Making Yourself Known: Finding Your Next Job in 2018

Rowena LaFlèche, Vice President of Edmonton & Saskatchewan, reports to Business In Edmonton Journal on finding your next job in 2018.

With recession headlines dominating Alberta’s news cycle for years, the focus that is often lost in the constant updates is the personal aspect. Unemployment statistics are people without work. Percentages increasing and decreasing are people whose lives are completely changed. But now, with Alberta’s employment statistics and job growth numbers steadily rising for nearly two years, many people are eager to see what opportunities are out there.

Alberta’s job growth and unemployment are surprisingly strong, despite detractors, and employment statistics point to a resurgence in Alberta’s economy. At the end of last year, unemployment had fallen to a 26-month low, to 6.9 percent. “Full-time employment increased by 45,800, and overall employment increased by 55,000,” according to the Alberta Government’s released December 2017 statistics. Oil and gas was the second largest sector for employment growth, behind accommodation and food services.


Alberta’s economy is recovering but there is no heading back. What companies look for in today’s applicants is different than before, which is a struggle for people returning to the job market. Companies that ran on lean budgets before are more focused on efficiency, which poses a challenge for anyone looking to see what is out there.

Many hiring companies are doing so cautiously and they are willing to wait for the right candidate. “There’s much more strategic hiring going on today than a decade ago,” says Rowena LaFlèche, vice president, Edmonton area for the David Aplin Group. “Employers aren’t willing or able to retrain because they are running at such a lean capacity. More often than not, they will wait for someone with the right skills instead of getting someone approximate and training them up.”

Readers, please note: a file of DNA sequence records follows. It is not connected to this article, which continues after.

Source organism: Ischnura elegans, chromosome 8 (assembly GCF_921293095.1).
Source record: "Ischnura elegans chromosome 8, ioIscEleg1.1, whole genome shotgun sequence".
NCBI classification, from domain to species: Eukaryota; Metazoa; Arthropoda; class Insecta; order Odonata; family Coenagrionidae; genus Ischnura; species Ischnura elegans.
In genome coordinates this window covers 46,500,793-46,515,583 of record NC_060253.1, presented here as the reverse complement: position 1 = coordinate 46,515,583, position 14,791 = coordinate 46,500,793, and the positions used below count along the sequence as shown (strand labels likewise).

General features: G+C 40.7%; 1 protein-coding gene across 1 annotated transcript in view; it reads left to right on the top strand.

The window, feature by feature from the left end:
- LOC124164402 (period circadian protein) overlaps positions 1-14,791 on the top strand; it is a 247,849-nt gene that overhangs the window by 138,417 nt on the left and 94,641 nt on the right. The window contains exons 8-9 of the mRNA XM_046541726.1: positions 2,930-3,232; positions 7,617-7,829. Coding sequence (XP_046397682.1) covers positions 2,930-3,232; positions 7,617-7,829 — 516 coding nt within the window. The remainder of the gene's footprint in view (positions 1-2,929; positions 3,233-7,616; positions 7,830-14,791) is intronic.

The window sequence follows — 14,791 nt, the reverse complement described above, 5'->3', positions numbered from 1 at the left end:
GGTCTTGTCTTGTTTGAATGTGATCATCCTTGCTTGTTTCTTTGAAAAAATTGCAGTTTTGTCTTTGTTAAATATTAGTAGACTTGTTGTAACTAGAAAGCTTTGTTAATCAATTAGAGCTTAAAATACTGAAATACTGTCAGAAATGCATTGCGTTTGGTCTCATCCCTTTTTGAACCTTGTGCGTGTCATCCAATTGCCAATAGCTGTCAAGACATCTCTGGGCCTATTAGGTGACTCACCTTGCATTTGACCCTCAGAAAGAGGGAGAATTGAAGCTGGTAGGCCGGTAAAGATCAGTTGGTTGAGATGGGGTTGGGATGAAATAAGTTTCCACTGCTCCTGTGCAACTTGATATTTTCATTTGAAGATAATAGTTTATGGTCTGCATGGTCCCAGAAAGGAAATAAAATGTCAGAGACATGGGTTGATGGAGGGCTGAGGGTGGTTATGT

This need for specific skills has another, seemingly counter, consequence as well: the need for people to occupy multiple roles. “Before the recession, you would apply for a job in accounts receivable and that would be your job,” LaFlèche explains. “Today, you could be doing accounts receivable and helping with other accounting duties. So companies need people who can do multiple things to help them keep their operations lean.”

The hunt for specific skillsets is proving extra difficult for many who are coming back into the workforce after considerable time off. For people who are re-entering old industries, they are finding their years of experience cannot compete with current expertise, especially when it comes to industry-specific software…

Read the rest of this article on Business In Edmonton.

Written by: Zachary Edwards


Photo by Oleg Laptev on Unsplash